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“The party’s over, it’s time to call it a day
They’ve burst your pretty balloon, and taken the moon away
It’s time to wind up the masquerade”
Bobby Darin 1962

No, it’s not about Brexit, but @ArtWaveFestival is over for another year, and it is time to turn the studio from gallery back into a studio and start working on the next pieces. Not quite 200 people visited, some days just four, but I enjoyed some great conversations with other artists, and plenty of appreciation. To my surprise the ‘Brexit Daisy’ was the most liked painting, with one couple coming close to purchase before deciding it was a little too large.The Brexit Daisy
Many years ago, I did teaching practice in Eastbourne college – yep, before many of you were born, 1970 to be exact. They then had a bar in the staff room, and I left without paying my bill. The Principal and Head of Art came to see my show and accepted my Verdun Triptych as payment graciously (having been tipped off to my debt by OH in a chance encounter at the Towner). I am delighted that this work will be a permanent reminder of sacrifice in WW1 by our French friends for the youngsters in the school. I hope that the French are still friends if we leave the EU.Verdun – Autumn, Winter, Spring (there never was a summer)
The showtime was good as seeing some 40 pieces of work gave me time to think and consider both what I have achieved and how to take it forward. The pegs were liked but it was the flower paintings that caused the most excitement, with Teasel pushing the Daisy as a close second. Pegs were enjoyed too, convenient for continuity as the drawing I was working on during the show is of the laundry basket, an image strangely resurrected from some drawings I did in the early 1980’s. I guess what goes around comes around.The Final Daisy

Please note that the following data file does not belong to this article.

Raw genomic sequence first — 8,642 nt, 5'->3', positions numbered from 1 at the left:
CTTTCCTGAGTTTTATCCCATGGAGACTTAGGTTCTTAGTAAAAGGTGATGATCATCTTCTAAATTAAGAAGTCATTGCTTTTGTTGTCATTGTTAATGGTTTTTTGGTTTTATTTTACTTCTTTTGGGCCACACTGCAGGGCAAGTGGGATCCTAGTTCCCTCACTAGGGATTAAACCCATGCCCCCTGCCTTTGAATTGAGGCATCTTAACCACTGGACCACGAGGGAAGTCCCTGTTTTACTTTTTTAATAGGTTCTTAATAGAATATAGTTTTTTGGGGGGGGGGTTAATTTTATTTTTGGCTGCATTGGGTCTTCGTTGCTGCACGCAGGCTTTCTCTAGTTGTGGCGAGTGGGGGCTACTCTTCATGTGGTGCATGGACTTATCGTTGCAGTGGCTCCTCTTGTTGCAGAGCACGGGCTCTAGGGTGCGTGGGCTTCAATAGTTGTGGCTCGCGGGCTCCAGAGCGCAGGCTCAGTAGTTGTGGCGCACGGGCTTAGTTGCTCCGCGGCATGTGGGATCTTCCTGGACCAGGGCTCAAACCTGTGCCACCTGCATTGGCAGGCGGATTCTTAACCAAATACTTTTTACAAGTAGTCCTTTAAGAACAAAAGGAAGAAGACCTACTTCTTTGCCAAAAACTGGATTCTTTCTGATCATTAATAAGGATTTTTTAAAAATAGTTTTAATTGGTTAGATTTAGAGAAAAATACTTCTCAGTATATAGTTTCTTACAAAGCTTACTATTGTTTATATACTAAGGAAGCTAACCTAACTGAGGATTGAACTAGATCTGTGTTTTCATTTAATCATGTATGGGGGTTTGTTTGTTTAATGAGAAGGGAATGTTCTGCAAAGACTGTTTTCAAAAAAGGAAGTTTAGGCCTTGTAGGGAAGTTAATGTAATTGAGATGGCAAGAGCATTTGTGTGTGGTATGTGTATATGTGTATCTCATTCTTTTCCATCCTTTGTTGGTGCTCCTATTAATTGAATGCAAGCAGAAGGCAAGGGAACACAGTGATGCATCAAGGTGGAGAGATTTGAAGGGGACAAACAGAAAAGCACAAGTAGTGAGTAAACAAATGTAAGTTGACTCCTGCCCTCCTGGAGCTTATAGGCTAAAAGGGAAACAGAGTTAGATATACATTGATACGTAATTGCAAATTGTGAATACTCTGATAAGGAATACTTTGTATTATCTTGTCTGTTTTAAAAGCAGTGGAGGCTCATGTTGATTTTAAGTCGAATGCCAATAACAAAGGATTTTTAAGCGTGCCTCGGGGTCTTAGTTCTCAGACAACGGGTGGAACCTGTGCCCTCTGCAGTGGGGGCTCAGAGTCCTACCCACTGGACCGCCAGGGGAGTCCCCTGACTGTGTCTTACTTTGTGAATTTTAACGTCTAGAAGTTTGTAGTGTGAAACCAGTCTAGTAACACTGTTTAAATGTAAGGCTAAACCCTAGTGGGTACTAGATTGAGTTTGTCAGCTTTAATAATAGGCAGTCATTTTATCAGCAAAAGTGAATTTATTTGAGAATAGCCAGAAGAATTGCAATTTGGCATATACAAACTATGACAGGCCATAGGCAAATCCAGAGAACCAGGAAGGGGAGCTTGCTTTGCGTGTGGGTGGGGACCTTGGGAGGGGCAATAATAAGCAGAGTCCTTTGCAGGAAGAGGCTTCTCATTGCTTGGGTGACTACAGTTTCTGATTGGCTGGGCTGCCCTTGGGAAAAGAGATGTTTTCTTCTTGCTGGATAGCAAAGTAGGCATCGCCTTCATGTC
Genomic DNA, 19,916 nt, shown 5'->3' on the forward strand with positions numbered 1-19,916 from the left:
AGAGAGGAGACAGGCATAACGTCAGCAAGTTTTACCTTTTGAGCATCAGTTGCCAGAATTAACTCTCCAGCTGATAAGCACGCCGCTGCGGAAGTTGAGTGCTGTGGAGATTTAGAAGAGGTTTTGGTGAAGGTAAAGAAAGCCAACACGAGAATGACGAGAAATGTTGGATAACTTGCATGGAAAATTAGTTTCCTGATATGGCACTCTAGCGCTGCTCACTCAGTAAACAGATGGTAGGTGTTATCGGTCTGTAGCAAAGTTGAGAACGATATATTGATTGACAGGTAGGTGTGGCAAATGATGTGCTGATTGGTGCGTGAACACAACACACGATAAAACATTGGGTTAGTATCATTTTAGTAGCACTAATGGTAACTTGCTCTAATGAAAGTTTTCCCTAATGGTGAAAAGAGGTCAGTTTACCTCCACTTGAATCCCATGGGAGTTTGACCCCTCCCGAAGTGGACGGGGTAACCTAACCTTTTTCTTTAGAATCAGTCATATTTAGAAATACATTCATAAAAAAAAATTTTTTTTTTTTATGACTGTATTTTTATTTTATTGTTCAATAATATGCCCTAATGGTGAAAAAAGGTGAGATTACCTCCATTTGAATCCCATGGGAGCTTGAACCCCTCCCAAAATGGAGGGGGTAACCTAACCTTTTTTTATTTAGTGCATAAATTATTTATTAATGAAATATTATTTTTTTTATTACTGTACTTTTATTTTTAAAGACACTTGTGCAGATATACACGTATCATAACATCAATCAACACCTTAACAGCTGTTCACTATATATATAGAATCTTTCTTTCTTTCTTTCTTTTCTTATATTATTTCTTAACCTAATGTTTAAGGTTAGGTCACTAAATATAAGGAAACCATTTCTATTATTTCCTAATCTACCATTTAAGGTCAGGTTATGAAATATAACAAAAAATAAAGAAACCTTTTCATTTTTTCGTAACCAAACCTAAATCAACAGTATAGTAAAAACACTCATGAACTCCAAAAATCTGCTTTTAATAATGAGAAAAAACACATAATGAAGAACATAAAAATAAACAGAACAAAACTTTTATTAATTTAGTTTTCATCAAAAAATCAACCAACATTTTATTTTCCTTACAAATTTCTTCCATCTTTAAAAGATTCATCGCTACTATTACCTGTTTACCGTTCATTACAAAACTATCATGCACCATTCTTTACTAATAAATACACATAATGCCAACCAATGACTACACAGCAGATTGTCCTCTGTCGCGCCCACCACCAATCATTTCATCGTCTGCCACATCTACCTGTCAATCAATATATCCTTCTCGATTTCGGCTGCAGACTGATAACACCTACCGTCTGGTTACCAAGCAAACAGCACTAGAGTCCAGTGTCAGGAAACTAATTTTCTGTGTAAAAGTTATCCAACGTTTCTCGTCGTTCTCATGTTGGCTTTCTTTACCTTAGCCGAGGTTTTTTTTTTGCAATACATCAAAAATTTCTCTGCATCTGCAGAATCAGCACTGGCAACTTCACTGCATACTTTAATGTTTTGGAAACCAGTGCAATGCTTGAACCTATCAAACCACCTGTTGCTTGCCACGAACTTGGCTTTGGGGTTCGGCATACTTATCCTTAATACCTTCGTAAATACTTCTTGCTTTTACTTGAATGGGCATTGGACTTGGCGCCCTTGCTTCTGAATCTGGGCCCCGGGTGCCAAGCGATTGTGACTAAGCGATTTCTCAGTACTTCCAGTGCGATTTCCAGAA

In some ways the laundry basket can be considered a move on from the pegs – but then I always did have a peculiar sense of humour. I am fascinated by the grid (yep it’s back) of shadow and the play of light and texture, and I will explore this in some large-scale oil pastel work extending the experimental colour work done before the Poppy paintings. I am excited by the prospect but will have to think hard about scale. It was great doing the ‘Verdun’ pieces at about 4 feet square, but it did create problems with storage and framing.Scale is an important consideration in relation to the mark. I want to be able to put myself into the work and that means working with the whole body. As pieces get smaller so the ‘hinge’ around which the mark rotates changes. Small pieces use the wrist as the hinge, then it progresses to the elbow and with true scale the mark can be made from the shoulder increasing the vigour of application and pulling in the whole body to engage. I love large paintings like those Waterlilies of Monet which can engulf you as a viewer, so you don’t just spectate but are forced to engage within the piece, be absorbed by it, engulfed by the colour and emotion.Perhaps it is just as well my studio restricts the scale of the canvases or I would have to rent a hangar for storage. Even so the large drawings can consume me and seem larger than they are within my small working space. I pin paper directly to the wall. Usually using Bockingford and priming it with 3 or 4 coats of gesso primer so it will happily take the oils and solvents but also allow the use of masking tape without tearing the surface up. I have started underpainting with acrylics before attacking the structure with oil pastel, trying to balance the fight between the structure and the mark, letting neither win.
Having visitors to the studio has made me appreciate how lucky I am to be able to retreat to the bottom of the garden to work away from phones etc.. The walk to work is brilliant, full of scents, sounds and colour itself, so much so that some visitors suggested the I should link opening the studio to an open garden event too. However, having about 30 visitors a day is enough, it gives time for conversation and enquiry.

It was fun – and if you missed coming, there is one last opportunity this weekend coming (the 7th and 8th September from 1100 – 1800 hrs) with my open studio event as part of @CoastalCurrents. Maybe I’ll see you then?

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